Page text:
Tuesday, November 09, 2010

An Excellent Letter from Matt Ridley

My views on climate change have been changing significantly over the last few years, as I spend more time reading about the existing evidence and the quality of the science behind the more egregious claims. Matt Ridley publishes an excellent letter, explaining his current somewhat skeptical view, and I recommend it highly. One quick excerpt that shows how he is thinking today.
My last point is this. We always discuss climate change in isolation, as a unique issue. Yet we cannot ignore the history of past environmental alarms, which I catalogue in my book: on population, famine, pesticides and cancer, desertification, sperm counts, acid rain, GM crops, and many other issues, we have been promised catastrophe, often with the backing of peer-reviewed science, and repeatedly these hopes have been dashed. (You may need to remember to switch your sarcasm detector on when reading the last sentence.) My position is heavily influenced by having been science editor of The Economist during the acid rain scare and having been a full-scale alarmist at the time myself. In 1984 I wrote: `Forests are beginning to die at a catastrophic rate. One year ago, West Germany estimated that 8% of its trees were in trouble. Now 34% are...that forests are in trouble is now indisputable.’ Experts told me all Germany’s conifers would be gone by 1990 and the Federal Ministry of the Interior predicted all forests would be gone by 2002. I was wrong. German forest biomass increased during all these years. Of course, the boy who cries wolf may be right one day. But we are right to grow more sceptical when he keeps being wrong.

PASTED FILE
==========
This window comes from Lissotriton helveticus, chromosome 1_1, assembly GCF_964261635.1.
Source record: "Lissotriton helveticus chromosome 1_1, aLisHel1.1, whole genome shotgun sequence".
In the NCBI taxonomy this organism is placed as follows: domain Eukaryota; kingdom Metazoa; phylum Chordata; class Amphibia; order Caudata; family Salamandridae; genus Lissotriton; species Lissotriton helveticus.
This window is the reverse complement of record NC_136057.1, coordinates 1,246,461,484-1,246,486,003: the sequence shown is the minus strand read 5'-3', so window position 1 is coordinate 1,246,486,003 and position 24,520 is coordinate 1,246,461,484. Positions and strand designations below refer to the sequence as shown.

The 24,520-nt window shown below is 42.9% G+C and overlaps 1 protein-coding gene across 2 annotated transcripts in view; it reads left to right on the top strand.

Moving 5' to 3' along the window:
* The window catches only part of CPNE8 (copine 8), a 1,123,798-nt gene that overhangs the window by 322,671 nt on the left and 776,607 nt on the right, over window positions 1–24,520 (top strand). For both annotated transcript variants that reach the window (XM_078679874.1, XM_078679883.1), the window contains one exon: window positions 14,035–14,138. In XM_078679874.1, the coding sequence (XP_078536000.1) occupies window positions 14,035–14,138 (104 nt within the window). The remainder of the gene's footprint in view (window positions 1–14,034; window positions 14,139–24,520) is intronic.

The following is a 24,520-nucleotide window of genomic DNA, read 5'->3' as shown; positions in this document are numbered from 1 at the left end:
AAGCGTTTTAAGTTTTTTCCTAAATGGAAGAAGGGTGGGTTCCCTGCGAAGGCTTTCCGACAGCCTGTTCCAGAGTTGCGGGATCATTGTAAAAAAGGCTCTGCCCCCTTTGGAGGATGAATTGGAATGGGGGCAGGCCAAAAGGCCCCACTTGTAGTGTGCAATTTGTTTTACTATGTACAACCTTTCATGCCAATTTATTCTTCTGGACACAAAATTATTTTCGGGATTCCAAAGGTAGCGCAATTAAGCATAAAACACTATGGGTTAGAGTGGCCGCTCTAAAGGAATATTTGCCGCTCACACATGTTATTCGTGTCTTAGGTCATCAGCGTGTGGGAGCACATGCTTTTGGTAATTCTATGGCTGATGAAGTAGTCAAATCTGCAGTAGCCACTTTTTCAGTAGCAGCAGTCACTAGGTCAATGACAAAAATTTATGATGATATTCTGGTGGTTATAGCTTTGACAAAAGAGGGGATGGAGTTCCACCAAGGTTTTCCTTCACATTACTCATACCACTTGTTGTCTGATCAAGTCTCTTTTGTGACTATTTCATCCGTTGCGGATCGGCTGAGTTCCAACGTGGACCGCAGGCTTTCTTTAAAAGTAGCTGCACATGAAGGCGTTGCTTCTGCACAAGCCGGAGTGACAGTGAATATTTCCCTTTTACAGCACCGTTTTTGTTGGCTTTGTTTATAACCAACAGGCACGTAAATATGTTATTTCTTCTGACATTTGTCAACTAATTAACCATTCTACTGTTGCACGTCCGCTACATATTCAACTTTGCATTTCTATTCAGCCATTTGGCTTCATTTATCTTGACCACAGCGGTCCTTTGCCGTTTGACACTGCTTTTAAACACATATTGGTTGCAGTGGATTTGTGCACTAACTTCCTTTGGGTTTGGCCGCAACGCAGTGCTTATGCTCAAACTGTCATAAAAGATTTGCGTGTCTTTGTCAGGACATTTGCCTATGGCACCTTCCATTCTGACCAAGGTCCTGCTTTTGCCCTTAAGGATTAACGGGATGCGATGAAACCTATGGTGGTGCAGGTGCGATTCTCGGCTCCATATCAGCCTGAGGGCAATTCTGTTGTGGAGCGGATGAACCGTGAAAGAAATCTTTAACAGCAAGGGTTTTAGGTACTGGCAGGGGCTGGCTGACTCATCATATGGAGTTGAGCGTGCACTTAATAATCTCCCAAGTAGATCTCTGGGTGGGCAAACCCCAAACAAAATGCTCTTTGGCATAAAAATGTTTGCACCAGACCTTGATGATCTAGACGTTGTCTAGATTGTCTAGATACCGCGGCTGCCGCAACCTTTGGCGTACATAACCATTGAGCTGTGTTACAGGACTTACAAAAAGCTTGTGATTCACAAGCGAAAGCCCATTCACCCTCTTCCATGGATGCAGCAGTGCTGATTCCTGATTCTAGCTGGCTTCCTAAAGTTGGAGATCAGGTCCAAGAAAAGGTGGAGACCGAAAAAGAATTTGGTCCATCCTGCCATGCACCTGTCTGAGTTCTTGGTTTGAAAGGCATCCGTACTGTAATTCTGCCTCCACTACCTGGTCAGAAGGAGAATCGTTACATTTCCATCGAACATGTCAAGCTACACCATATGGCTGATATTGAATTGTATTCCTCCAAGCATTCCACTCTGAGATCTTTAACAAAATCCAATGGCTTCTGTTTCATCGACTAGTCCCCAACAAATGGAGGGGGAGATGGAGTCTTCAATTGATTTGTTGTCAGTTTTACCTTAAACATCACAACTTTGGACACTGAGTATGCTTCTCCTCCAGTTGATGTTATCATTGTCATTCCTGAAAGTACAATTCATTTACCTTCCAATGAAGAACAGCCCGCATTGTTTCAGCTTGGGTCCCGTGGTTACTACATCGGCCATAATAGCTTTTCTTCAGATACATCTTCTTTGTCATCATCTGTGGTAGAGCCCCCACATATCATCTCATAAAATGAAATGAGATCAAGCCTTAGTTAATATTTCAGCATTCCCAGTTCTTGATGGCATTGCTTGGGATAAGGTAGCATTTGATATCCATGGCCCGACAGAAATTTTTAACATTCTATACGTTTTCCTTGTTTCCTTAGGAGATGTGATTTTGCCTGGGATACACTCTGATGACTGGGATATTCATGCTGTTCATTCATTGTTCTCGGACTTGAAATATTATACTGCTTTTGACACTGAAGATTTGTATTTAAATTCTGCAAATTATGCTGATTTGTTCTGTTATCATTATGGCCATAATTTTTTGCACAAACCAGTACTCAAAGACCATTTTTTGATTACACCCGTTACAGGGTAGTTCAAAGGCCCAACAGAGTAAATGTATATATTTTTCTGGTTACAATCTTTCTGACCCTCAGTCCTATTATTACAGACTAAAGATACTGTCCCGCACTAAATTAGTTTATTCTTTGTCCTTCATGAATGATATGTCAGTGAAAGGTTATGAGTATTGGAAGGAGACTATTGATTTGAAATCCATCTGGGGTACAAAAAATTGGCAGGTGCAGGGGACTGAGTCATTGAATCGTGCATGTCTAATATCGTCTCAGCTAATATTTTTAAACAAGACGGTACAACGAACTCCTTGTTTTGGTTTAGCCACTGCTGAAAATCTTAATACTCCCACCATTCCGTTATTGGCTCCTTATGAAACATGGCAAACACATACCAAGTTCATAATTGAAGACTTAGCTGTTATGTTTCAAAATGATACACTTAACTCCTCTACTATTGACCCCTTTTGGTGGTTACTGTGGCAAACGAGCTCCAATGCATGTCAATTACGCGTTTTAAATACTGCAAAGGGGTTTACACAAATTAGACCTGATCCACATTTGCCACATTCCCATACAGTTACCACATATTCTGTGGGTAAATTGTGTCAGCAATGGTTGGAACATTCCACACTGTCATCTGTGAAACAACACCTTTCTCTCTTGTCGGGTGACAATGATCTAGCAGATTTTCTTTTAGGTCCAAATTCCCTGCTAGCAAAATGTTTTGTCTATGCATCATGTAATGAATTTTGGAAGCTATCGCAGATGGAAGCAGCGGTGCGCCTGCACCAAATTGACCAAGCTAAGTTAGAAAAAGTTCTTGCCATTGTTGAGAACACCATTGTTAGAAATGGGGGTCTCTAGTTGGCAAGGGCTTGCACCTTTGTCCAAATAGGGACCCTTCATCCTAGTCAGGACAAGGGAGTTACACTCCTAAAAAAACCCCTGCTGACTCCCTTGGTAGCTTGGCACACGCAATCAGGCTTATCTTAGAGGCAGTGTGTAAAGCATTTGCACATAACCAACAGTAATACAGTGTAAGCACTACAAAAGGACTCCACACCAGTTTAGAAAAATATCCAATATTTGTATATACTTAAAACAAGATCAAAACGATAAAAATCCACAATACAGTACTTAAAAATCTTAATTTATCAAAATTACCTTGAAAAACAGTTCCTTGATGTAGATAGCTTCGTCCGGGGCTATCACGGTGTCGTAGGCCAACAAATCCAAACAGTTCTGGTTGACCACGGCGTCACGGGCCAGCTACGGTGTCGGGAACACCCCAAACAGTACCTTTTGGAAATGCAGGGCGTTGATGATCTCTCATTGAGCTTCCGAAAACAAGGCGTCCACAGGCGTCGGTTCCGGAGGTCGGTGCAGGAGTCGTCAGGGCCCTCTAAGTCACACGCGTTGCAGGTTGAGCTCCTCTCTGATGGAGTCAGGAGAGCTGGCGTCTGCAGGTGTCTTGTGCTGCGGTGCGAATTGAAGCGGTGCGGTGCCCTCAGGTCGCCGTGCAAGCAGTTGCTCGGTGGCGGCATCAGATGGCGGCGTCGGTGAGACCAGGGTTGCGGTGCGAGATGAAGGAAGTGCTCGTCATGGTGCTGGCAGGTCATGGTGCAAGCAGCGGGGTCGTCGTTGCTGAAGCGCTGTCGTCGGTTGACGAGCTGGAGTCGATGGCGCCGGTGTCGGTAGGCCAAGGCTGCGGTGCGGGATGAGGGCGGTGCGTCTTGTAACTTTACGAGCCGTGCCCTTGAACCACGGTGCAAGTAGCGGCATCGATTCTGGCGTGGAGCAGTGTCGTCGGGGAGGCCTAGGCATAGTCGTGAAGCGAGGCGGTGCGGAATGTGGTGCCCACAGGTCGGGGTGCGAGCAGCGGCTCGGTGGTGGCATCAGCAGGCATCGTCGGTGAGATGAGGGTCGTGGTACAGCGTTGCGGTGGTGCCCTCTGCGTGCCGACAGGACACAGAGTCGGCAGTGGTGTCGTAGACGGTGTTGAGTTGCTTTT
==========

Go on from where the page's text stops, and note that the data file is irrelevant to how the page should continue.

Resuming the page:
Now, if for the past 20 years we had been told that there is a probability of some change in the climate due to CO2, and a very small possibility that it is likely to lead to a drastic lurch, then I could join with you and the consensus. Instead of which I have been repeatedly told that trillions must be spent urgently because there are only a few months to save the world and it is the most urgent problem, more urgent than hunger, malaria and indoor air pollution, likely to lead to the collapse of the entire economy and moreover that the science is settled and to question it is to be equivalent to a criminal. So, apologies if I sound a little exercised on this, but as a huge champion of science I feel very, very let down by the science establishment, especially the laughably poor enquiries on the emails published this year. Ask yourself if these emails had been within a drug company about a drug trial, whether the establishment would have been so determined to excuse them.
A world ruled by buffoons like David Suzuki would indeed be a scary place.


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